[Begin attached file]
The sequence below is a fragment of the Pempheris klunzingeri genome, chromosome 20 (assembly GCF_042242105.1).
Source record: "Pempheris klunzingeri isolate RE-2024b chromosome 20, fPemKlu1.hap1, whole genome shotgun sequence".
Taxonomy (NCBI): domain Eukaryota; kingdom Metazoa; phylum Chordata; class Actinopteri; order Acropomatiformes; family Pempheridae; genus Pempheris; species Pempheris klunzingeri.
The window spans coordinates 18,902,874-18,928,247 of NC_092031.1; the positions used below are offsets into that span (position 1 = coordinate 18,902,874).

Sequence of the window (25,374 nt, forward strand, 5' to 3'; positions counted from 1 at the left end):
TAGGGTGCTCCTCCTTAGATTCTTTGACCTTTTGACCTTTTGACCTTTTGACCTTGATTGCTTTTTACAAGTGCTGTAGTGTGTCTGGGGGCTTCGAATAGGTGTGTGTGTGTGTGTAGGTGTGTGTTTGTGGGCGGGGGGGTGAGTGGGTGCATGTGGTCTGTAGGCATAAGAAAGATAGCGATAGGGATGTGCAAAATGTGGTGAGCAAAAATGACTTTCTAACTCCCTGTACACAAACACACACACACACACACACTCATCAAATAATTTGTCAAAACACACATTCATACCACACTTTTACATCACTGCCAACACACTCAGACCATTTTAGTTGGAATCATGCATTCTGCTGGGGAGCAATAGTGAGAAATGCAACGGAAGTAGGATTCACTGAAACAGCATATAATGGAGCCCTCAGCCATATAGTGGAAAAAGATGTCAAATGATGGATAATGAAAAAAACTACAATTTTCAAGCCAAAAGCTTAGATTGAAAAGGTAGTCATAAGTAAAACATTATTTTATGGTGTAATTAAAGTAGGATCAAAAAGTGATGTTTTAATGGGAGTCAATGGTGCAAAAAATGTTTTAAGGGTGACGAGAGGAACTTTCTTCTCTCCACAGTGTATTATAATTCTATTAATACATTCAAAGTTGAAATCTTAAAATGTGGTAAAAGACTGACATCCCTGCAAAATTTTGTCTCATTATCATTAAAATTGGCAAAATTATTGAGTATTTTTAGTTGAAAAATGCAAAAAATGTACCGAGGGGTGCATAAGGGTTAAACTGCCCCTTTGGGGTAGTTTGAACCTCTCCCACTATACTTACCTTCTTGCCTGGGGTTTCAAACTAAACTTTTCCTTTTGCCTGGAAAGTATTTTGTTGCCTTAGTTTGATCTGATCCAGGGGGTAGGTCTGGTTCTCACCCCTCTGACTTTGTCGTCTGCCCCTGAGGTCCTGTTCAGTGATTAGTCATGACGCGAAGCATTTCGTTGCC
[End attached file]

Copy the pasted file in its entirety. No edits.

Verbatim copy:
The sequence below is a fragment of the Pempheris klunzingeri genome, chromosome 20 (assembly GCF_042242105.1).
Source record: "Pempheris klunzingeri isolate RE-2024b chromosome 20, fPemKlu1.hap1, whole genome shotgun sequence".
Taxonomy (NCBI): domain Eukaryota; kingdom Metazoa; phylum Chordata; class Actinopteri; order Acropomatiformes; family Pempheridae; genus Pempheris; species Pempheris klunzingeri.
The window spans coordinates 18,902,874-18,928,247 of NC_092031.1; the positions used below are offsets into that span (position 1 = coordinate 18,902,874).

Sequence of the window (25,374 nt, forward strand, 5' to 3'; positions counted from 1 at the left end):
TAGGGTGCTCCTCCTTAGATTCTTTGACCTTTTGACCTTTTGACCTTTTGACCTTGATTGCTTTTTACAAGTGCTGTAGTGTGTCTGGGGGCTTCGAATAGGTGTGTGTGTGTGTGTAGGTGTGTGTTTGTGGGCGGGGGGGTGAGTGGGTGCATGTGGTCTGTAGGCATAAGAAAGATAGCGATAGGGATGTGCAAAATGTGGTGAGCAAAAATGACTTTCTAACTCCCTGTACACAAACACACACACACACACACACTCATCAAATAATTTGTCAAAACACACATTCATACCACACTTTTACATCACTGCCAACACACTCAGACCATTTTAGTTGGAATCATGCATTCTGCTGGGGAGCAATAGTGAGAAATGCAACGGAAGTAGGATTCACTGAAACAGCATATAATGGAGCCCTCAGCCATATAGTGGAAAAAGATGTCAAATGATGGATAATGAAAAAAACTACAATTTTCAAGCCAAAAGCTTAGATTGAAAAGGTAGTCATAAGTAAAACATTATTTTATGGTGTAATTAAAGTAGGATCAAAAAGTGATGTTTTAATGGGAGTCAATGGTGCAAAAAATGTTTTAAGGGTGACGAGAGGAACTTTCTTCTCTCCACAGTGTATTATAATTCTATTAATACATTCAAAGTTGAAATCTTAAAATGTGGTAAAAGACTGACATCCCTGCAAAATTTTGTCTCATTATCATTAAAATTGGCAAAATTATTGAGTATTTTTAGTTGAAAAATGCAAAAAATGTACCGAGGGGTGCATAAGGGTTAAACTGCCCCTTTGGGGTAGTTTGAACCTCTCCCACTATACTTACCTTCTTGCCTGGGGTTTCAAACTAAACTTTTCCTTTTGCCTGGAAAGTATTTTGTTGCCTTAGTTTGATCTGATCCAGGGGGTAGGTCTGGTTCTCACCCCTCTGACTTTGTCGTCTGCCCCTGAGGTCCTGTTCAGTGATTAGTCATGACGCGAAGCATTTCGTTGCC